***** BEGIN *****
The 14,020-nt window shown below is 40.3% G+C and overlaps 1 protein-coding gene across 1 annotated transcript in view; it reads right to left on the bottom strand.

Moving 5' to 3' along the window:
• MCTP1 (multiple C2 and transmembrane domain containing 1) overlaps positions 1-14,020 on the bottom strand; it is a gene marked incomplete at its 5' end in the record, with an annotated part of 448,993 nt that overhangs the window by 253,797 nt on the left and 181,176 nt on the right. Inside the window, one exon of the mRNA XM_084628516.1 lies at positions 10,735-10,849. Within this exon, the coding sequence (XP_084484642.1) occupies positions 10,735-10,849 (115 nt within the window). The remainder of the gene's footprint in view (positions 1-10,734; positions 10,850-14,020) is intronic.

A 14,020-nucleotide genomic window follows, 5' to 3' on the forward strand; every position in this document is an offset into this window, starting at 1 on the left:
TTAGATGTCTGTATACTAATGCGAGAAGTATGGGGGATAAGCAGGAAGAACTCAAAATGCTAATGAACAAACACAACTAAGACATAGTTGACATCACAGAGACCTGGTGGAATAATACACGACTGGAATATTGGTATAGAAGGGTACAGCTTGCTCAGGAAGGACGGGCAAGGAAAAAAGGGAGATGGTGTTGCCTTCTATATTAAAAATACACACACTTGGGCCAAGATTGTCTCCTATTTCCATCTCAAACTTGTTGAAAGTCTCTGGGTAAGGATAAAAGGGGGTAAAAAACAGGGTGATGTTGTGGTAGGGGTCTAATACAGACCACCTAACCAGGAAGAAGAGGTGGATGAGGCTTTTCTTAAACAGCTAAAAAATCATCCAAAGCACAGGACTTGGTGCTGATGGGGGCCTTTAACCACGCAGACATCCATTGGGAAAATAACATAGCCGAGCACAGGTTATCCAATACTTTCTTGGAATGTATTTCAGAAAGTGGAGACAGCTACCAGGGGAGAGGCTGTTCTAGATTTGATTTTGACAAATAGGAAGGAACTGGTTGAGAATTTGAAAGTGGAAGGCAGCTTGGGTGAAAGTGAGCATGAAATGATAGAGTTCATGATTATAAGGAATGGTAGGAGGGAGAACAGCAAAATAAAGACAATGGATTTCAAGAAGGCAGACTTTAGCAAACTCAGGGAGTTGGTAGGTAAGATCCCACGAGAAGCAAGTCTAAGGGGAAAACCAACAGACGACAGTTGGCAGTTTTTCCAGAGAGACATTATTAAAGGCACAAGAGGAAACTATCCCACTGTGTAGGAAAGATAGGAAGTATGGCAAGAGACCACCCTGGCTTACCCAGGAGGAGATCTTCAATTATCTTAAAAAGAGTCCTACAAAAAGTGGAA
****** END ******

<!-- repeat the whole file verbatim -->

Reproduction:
The 14,020-nt window shown below is 40.3% G+C and overlaps 1 protein-coding gene across 1 annotated transcript in view; it reads right to left on the bottom strand.

Moving 5' to 3' along the window:
• MCTP1 (multiple C2 and transmembrane domain containing 1) overlaps positions 1-14,020 on the bottom strand; it is a gene marked incomplete at its 5' end in the record, with an annotated part of 448,993 nt that overhangs the window by 253,797 nt on the left and 181,176 nt on the right. Inside the window, one exon of the mRNA XM_084628516.1 lies at positions 10,735-10,849. Within this exon, the coding sequence (XP_084484642.1) occupies positions 10,735-10,849 (115 nt within the window). The remainder of the gene's footprint in view (positions 1-10,734; positions 10,850-14,020) is intronic.

A 14,020-nucleotide genomic window follows, 5' to 3' on the forward strand; every position in this document is an offset into this window, starting at 1 on the left:
TTAGATGTCTGTATACTAATGCGAGAAGTATGGGGGATAAGCAGGAAGAACTCAAAATGCTAATGAACAAACACAACTAAGACATAGTTGACATCACAGAGACCTGGTGGAATAATACACGACTGGAATATTGGTATAGAAGGGTACAGCTTGCTCAGGAAGGACGGGCAAGGAAAAAAGGGAGATGGTGTTGCCTTCTATATTAAAAATACACACACTTGGGCCAAGATTGTCTCCTATTTCCATCTCAAACTTGTTGAAAGTCTCTGGGTAAGGATAAAAGGGGGTAAAAAACAGGGTGATGTTGTGGTAGGGGTCTAATACAGACCACCTAACCAGGAAGAAGAGGTGGATGAGGCTTTTCTTAAACAGCTAAAAAATCATCCAAAGCACAGGACTTGGTGCTGATGGGGGCCTTTAACCACGCAGACATCCATTGGGAAAATAACATAGCCGAGCACAGGTTATCCAATACTTTCTTGGAATGTATTTCAGAAAGTGGAGACAGCTACCAGGGGAGAGGCTGTTCTAGATTTGATTTTGACAAATAGGAAGGAACTGGTTGAGAATTTGAAAGTGGAAGGCAGCTTGGGTGAAAGTGAGCATGAAATGATAGAGTTCATGATTATAAGGAATGGTAGGAGGGAGAACAGCAAAATAAAGACAATGGATTTCAAGAAGGCAGACTTTAGCAAACTCAGGGAGTTGGTAGGTAAGATCCCACGAGAAGCAAGTCTAAGGGGAAAACCAACAGACGACAGTTGGCAGTTTTTCCAGAGAGACATTATTAAAGGCACAAGAGGAAACTATCCCACTGTGTAGGAAAGATAGGAAGTATGGCAAGAGACCACCCTGGCTTACCCAGGAGGAGATCTTCAATTATCTTAAAAAGAGTCCTACAAAAAGTGGAA